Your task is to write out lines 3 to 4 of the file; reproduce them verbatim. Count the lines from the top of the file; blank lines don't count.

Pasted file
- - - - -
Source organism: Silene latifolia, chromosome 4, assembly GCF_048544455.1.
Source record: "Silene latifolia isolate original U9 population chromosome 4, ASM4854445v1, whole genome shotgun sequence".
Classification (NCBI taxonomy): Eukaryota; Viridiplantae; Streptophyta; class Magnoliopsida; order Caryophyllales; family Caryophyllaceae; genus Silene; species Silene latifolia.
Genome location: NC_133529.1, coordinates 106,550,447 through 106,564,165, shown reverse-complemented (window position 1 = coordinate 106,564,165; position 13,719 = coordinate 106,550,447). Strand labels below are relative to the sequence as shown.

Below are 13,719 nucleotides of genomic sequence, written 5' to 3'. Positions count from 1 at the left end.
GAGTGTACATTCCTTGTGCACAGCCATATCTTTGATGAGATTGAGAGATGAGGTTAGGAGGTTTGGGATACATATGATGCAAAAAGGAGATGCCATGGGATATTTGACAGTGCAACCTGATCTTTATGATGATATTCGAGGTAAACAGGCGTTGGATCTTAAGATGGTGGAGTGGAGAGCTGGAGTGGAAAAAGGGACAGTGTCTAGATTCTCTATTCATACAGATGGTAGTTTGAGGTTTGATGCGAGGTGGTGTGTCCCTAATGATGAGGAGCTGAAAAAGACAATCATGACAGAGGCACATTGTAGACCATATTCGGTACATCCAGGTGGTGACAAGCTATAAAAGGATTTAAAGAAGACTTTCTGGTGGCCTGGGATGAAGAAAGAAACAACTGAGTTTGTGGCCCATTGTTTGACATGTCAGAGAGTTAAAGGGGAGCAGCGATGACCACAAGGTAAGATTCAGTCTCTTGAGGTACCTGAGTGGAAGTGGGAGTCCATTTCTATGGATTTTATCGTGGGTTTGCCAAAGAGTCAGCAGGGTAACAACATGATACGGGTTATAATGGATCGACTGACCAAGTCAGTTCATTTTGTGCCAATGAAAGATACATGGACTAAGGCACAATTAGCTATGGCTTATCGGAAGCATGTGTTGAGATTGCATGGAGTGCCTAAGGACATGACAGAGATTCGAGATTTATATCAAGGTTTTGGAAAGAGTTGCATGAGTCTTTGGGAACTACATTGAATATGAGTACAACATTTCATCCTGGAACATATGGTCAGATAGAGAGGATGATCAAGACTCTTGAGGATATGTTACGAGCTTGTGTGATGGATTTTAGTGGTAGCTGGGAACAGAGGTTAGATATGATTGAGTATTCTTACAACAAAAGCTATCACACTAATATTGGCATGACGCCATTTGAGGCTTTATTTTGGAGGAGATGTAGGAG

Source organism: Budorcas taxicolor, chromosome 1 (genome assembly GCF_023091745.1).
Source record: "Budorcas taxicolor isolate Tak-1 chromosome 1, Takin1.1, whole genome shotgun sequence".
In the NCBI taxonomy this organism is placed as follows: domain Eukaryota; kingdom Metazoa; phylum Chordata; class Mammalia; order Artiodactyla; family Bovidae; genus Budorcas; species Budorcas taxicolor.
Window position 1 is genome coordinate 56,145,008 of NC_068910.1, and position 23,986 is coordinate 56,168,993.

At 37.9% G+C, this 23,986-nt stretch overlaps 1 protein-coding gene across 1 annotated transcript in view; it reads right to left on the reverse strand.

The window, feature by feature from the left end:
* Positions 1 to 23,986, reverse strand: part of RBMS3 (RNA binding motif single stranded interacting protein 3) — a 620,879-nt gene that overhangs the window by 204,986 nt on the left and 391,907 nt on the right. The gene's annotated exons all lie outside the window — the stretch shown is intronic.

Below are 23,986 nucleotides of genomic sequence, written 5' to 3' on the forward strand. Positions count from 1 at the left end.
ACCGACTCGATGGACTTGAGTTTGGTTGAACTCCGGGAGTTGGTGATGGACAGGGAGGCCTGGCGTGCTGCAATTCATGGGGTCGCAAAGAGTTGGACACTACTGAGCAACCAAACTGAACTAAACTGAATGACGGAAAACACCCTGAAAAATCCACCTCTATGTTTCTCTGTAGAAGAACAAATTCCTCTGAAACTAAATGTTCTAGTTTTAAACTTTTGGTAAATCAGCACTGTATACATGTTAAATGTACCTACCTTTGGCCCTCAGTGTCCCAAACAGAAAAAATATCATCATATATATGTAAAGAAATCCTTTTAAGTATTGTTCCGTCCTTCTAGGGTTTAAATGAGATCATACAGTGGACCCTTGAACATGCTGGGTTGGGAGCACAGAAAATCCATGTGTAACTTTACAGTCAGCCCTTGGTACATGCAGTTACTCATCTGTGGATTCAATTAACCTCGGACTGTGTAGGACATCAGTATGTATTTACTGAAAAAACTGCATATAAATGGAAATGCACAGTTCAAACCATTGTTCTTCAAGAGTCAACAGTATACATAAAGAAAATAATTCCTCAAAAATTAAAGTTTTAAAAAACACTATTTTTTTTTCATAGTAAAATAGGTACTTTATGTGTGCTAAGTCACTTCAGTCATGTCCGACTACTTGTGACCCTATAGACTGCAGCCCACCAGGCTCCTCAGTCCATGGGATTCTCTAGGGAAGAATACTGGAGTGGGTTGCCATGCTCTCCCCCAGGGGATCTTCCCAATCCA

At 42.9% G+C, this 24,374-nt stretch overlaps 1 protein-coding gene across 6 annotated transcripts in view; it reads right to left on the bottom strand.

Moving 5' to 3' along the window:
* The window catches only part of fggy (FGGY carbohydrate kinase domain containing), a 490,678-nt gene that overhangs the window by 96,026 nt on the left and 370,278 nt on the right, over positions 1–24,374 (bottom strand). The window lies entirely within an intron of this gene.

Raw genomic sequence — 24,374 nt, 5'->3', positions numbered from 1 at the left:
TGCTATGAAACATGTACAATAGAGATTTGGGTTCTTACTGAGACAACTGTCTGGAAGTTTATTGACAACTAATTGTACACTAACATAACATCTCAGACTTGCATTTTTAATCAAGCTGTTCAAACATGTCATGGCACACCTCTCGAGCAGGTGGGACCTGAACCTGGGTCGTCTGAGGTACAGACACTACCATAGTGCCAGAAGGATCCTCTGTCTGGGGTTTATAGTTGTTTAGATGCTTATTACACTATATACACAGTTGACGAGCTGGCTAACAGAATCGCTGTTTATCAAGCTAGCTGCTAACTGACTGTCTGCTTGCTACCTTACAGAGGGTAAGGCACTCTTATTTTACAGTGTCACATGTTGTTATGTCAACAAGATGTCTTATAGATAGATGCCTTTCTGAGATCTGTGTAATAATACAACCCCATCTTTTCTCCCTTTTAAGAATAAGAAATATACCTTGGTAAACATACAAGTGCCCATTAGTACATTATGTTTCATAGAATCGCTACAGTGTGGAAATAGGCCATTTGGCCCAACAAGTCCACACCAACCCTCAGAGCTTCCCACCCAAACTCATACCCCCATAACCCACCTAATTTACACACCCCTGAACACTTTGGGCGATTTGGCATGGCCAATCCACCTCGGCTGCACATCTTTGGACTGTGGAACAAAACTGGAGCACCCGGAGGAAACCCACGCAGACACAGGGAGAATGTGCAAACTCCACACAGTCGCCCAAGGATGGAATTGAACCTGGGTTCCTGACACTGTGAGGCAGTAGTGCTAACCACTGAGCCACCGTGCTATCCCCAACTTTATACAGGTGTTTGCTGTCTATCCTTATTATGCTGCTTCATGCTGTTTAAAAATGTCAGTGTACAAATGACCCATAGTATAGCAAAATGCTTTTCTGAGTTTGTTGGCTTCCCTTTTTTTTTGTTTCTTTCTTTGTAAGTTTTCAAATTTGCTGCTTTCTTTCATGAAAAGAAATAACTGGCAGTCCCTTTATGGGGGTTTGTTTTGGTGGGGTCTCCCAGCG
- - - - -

Classification (NCBI taxonomy): Eukaryota; Viridiplantae; Streptophyta; class Magnoliopsida; order Caryophyllales; family Caryophyllaceae; genus Silene; species Silene latifolia.
Genome location: NC_133529.1, coordinates 106,550,447 through 106,564,165, shown reverse-complemented (window position 1 = coordinate 106,564,165; position 13,719 = coordinate 106,550,447). Strand labels below are relative to the sequence as shown.